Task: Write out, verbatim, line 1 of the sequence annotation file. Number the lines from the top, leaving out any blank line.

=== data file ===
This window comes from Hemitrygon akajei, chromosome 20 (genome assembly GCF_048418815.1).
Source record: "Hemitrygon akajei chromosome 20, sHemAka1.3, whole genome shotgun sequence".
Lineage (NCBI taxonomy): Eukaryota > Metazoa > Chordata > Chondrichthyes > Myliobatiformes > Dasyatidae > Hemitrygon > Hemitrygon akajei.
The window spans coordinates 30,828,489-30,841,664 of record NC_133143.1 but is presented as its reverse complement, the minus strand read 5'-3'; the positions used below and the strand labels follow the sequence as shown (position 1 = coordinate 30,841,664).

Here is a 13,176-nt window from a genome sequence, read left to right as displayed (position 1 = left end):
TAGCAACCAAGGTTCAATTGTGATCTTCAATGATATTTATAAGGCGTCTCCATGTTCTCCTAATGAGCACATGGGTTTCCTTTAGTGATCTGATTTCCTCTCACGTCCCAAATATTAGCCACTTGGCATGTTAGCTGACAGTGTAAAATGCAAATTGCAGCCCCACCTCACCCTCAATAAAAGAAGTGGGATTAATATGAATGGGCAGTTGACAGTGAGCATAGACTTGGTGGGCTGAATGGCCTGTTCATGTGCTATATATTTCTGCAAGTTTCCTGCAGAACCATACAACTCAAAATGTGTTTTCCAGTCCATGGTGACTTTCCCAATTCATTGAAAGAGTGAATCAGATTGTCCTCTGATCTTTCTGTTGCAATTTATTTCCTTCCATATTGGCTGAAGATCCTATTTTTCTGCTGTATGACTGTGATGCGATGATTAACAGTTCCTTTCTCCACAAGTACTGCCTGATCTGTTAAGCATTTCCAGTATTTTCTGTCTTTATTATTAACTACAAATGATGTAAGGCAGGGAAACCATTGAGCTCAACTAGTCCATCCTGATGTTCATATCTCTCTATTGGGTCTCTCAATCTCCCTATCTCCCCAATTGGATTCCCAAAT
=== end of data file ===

This window comes from Hemitrygon akajei, chromosome 20 (genome assembly GCF_048418815.1).